On the 28th March, 1774, the newly-appointed Judges of the Supreme Court, Sir Elijah Impey, Chief Justice, Mr. Justice Chambers, Mr. Justice Le Maistre, and Mr. Justice Hyde, took leave of the Conrt of Directors, and availed themselves of that opportunity to assure the Court, that they would use their utmost endeavours to render their appointment serviceable to the Company. To what extent they respected this engagement, or found themselves able to redeem it, may be judged from the early rupture which occurred between them and the authorities in India. Scarcely were they seated at Calcutta, when they claimed a right to inquire into the proceedings of the Courts of Dewannee Adawlut, to which, in conformity with the usage of their Mohammedan predecessors, the management of their revenue, and the administration of civil justice, were entrusted by the Company. It is not necessary for us to detail the cruelties perpetrated at this time against defaulting Zemindars and other debtors to the Company and by them on their subordinates, or the excesses of the provincial courts. Suffice it to say, that they were of a nature to justify, in numerous instances, the interference of the Supreme Court, had its jurisdiction not been limited by the Charter; and perhaps, upon the whole, it may be doubted whether the evils arising from too rigid an adherence to the principles of English law, in contempt of the feelings, customs, and prejudices of the Natives, were not fully counterbalanced by the protection occasionally afforded to the victims of fiscal rapacity. However that may have been, the powers claimed by the Court were at length denied by the Government; and after various amicable attempts to arrange the matters in dispute, the Governor-General and his Council determined not to execute the process of the Court, and encouraged resistance to it by a public notice which they gave, that it had exceeded its jurisdiction.*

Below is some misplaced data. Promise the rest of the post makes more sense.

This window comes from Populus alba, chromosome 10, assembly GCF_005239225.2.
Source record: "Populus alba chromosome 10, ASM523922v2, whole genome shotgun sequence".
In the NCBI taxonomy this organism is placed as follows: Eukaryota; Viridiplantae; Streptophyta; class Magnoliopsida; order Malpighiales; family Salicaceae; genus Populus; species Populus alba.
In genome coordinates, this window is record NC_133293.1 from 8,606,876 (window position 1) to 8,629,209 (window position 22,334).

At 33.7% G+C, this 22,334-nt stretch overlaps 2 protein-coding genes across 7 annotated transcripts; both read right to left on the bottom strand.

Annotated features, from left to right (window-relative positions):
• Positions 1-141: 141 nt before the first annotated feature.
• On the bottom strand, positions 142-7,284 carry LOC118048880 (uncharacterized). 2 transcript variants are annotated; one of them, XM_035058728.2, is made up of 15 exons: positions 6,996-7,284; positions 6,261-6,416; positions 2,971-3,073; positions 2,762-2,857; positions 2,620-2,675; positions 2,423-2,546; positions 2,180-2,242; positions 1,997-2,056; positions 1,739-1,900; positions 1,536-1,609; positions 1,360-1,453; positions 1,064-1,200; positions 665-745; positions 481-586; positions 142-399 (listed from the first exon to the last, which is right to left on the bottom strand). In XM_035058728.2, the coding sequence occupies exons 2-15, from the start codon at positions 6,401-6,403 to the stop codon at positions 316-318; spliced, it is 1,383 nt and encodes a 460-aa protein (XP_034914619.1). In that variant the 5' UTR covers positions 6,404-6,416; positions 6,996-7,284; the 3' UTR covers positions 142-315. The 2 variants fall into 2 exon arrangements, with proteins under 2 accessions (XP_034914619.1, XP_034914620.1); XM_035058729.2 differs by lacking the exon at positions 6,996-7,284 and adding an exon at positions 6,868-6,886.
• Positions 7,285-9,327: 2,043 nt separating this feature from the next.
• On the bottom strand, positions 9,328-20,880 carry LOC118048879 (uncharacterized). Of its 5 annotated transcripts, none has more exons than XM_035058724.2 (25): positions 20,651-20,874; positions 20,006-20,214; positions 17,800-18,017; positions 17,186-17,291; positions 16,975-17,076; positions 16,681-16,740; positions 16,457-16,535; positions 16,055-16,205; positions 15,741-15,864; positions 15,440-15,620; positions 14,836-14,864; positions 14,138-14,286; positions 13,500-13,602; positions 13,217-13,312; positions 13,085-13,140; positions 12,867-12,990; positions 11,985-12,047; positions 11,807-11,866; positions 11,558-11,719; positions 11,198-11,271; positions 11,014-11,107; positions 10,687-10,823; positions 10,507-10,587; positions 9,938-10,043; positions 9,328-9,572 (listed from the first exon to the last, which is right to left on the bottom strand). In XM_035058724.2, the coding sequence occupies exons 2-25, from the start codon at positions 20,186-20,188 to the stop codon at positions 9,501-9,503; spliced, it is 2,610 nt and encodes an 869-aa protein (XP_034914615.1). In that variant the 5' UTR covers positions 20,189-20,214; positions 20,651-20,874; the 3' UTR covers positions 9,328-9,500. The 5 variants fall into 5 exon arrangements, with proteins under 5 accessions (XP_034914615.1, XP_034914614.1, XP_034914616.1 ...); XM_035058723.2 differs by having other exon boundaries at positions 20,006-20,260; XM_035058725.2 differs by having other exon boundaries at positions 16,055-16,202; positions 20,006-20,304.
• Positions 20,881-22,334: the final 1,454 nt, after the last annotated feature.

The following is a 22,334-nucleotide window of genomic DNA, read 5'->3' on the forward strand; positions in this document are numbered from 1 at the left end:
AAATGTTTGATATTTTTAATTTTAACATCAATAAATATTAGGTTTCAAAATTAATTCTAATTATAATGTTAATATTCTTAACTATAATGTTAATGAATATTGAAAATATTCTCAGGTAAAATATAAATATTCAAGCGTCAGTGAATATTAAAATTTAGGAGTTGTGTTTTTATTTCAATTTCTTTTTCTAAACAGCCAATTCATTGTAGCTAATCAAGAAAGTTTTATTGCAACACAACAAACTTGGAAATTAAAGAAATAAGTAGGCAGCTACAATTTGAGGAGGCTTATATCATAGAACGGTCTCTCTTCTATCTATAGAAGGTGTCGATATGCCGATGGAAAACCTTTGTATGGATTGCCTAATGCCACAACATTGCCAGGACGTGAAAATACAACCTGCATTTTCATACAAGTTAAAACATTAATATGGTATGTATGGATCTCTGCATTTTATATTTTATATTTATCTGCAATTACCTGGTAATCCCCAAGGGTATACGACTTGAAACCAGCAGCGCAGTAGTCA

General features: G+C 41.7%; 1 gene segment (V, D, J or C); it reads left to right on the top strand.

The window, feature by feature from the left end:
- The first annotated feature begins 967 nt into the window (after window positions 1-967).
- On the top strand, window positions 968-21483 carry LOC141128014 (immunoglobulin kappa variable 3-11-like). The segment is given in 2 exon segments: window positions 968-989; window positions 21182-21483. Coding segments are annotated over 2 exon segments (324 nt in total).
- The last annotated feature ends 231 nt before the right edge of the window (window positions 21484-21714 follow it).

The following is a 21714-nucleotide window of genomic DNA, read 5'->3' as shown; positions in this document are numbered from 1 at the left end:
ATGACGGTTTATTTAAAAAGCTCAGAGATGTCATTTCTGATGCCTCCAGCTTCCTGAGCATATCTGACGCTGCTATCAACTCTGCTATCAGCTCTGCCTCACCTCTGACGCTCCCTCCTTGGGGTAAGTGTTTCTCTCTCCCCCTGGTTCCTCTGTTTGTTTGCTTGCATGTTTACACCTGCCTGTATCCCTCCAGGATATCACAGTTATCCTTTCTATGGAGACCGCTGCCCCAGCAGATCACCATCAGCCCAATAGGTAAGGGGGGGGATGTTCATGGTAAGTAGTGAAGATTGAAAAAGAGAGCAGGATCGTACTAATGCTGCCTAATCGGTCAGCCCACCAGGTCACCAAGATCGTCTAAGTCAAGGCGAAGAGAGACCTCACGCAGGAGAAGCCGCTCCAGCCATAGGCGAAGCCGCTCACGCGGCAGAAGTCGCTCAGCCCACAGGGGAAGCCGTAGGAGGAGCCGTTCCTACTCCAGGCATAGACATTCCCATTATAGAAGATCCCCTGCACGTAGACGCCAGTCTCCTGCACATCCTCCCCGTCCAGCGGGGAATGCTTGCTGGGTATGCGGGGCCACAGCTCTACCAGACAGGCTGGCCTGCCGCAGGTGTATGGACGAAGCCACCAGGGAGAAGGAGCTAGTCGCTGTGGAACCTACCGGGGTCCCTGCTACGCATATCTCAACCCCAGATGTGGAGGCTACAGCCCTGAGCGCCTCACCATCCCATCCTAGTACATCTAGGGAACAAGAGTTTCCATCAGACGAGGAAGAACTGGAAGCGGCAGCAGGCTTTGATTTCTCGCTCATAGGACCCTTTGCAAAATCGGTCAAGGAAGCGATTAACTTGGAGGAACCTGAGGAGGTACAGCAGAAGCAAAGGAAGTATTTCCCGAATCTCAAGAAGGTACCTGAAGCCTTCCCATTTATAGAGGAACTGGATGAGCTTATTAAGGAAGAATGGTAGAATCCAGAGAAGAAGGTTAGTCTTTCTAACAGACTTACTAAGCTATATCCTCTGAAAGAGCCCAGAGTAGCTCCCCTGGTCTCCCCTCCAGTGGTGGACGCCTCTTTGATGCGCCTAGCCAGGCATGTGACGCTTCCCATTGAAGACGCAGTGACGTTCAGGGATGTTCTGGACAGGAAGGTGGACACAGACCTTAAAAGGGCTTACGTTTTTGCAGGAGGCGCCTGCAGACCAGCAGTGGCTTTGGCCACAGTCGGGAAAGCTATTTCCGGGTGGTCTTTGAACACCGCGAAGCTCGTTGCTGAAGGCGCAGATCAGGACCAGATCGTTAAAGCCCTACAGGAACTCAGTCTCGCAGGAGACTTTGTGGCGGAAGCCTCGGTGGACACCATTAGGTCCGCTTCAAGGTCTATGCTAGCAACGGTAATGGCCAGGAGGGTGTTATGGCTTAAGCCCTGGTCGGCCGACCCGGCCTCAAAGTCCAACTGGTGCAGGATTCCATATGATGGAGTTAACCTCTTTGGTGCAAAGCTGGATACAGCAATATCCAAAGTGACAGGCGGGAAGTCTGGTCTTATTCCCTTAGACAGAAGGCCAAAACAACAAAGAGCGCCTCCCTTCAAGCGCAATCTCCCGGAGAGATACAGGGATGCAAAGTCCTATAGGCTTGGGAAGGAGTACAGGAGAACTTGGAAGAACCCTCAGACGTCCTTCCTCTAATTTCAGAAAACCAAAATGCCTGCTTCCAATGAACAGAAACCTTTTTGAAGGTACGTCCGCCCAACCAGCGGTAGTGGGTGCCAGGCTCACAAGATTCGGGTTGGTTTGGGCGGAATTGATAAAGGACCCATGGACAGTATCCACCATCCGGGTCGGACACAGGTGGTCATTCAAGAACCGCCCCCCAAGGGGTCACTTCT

It appears, from the report of the Committee appointed by the House of Commons to inquire into the circumstances of this dispute, that the Directors of the East India Company, on the 19th of November, 1777, sent a letter to Lord Viscount Weymouth, then secretary of state, in which they complain,
1. That the Court had extended its jurisdiction to persons to whom it does not appear to have been the intention of the King or Parliament to submit to its jurisdiction.
2. That it has taken cognizance of matters, both originally and pending the suit, the exclusive cognizance of which they conceive it to have been the intention of the King and Parliament to leave to other Courts.